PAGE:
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  • Male cicadas use their blaring sounds to communicate with other cicadas. Their songs are used as alarm calls, territorial calls, or ballads to woo the ladies.
  • Introducing, the Harvester Butterfly …the only species of butterfly in North America where the caterpillars eat meat. More specifically, Woolly aphids are on their limited menu.
  • Lemon Ants prefer to build their homes in the stems of the tree species that survive in Devil’s Gardens. As it turns out, this is not a coincidence. In the eyes of a Lemon Ant, other trees not suitable for housing their kin just get in the way and take up valuable real estate. To make their surroundings more suitable for the continued existence and growth of their colony, it’s the Lemon Ants that rub out any rival vegetation.
  • When choosing a mate, the females within a rather unique family of flies make their decision depending on whether the eyes have it or not.
  • Here in Montana, we generally see our first Orchard Mason Bees of the season by mid-April. Resembling a large fly, the males of these bluish-green native bees emerge first, waiting patiently for the females to emerge in a week or so to mate.
  • If you haven’t heard of the Asian Giant Hornet before, you might be more familiar with their other, more sinister, name …the Murder Hornet. As the world’s largest species of hornet, Asian Giant Hornets are fierce predators with a preference for honeybees.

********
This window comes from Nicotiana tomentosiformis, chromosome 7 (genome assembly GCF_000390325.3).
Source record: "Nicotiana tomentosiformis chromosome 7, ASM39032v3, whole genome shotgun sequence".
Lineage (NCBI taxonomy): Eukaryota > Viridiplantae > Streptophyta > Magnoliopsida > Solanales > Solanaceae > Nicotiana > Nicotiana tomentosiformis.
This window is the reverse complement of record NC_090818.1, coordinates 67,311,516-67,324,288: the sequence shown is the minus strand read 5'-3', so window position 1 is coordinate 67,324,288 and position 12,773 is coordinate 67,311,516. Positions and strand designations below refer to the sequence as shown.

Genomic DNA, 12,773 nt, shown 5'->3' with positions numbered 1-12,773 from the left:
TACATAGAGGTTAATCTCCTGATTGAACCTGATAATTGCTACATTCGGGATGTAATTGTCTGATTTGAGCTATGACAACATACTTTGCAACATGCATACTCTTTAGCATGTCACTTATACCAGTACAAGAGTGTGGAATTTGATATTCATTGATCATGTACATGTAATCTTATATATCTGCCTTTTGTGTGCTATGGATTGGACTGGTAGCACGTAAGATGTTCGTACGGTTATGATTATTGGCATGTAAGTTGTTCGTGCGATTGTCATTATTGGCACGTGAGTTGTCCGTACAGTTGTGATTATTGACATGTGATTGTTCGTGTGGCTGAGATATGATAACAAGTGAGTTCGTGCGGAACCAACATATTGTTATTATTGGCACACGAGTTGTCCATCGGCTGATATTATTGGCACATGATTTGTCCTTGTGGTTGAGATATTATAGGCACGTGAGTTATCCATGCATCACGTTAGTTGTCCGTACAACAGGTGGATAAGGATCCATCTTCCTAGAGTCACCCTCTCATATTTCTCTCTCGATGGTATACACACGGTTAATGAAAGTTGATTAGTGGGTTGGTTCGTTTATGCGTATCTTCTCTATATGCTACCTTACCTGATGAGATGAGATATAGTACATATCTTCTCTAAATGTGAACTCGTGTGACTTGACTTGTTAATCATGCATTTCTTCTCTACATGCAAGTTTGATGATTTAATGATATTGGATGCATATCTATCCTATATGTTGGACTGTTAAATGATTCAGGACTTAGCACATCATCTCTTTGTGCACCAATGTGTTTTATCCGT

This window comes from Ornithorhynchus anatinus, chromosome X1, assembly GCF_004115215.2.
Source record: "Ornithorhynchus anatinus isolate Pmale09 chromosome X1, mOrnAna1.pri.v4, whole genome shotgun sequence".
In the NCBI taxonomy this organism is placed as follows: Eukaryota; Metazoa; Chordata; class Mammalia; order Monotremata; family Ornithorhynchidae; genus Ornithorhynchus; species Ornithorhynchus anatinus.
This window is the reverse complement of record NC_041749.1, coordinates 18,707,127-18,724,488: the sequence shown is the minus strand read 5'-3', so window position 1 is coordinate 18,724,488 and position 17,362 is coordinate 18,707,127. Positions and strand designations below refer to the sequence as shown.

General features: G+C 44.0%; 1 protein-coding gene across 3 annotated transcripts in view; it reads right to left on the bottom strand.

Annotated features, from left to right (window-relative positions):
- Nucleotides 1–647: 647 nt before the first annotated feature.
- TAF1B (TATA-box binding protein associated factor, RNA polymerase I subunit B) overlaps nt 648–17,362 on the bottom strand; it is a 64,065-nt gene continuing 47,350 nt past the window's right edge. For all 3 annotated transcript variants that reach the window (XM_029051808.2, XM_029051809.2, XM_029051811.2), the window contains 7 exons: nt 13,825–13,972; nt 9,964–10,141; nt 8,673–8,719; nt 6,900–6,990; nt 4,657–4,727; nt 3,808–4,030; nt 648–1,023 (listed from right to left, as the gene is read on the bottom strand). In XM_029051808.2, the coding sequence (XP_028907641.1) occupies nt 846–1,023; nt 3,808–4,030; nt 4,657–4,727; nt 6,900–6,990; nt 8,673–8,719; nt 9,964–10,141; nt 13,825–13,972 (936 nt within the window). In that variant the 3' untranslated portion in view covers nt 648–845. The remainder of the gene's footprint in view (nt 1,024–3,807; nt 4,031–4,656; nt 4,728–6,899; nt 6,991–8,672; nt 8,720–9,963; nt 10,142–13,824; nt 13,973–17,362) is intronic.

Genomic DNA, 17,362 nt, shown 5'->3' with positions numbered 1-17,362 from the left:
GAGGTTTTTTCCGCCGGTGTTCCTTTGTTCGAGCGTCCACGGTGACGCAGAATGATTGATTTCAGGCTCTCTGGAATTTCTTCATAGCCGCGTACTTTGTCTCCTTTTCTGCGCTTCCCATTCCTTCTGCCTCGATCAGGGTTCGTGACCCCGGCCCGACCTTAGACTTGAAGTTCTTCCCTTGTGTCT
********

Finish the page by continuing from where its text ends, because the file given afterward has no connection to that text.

• With a body length of about 3 inches, these sizeable dragonflies can travel up to 900 miles. One migrating species that flies below most people’s radar is the Common Green Darner.
  • While some silk slingers make large, elaborate webs, there’s one species that might at first appear a bit lazy in the web-building department. But what it seemingly lacks in motivation is more than made up for with style.
  • No, bioscatter is not a gathering of confused biologists. And no, it’s not what happens when you turn on the lights in a cockroach infested apartment. It’s a phenomenon that’s been documented for well over a century, but is becoming more important with our changing climate.
  • The aphids survive winter in the egg stage and emerge with the return of warmer weather. Surprisingly, all of the hatching eggs produce females. So, with no males in the population, the ladies employ a different reproductive strategy.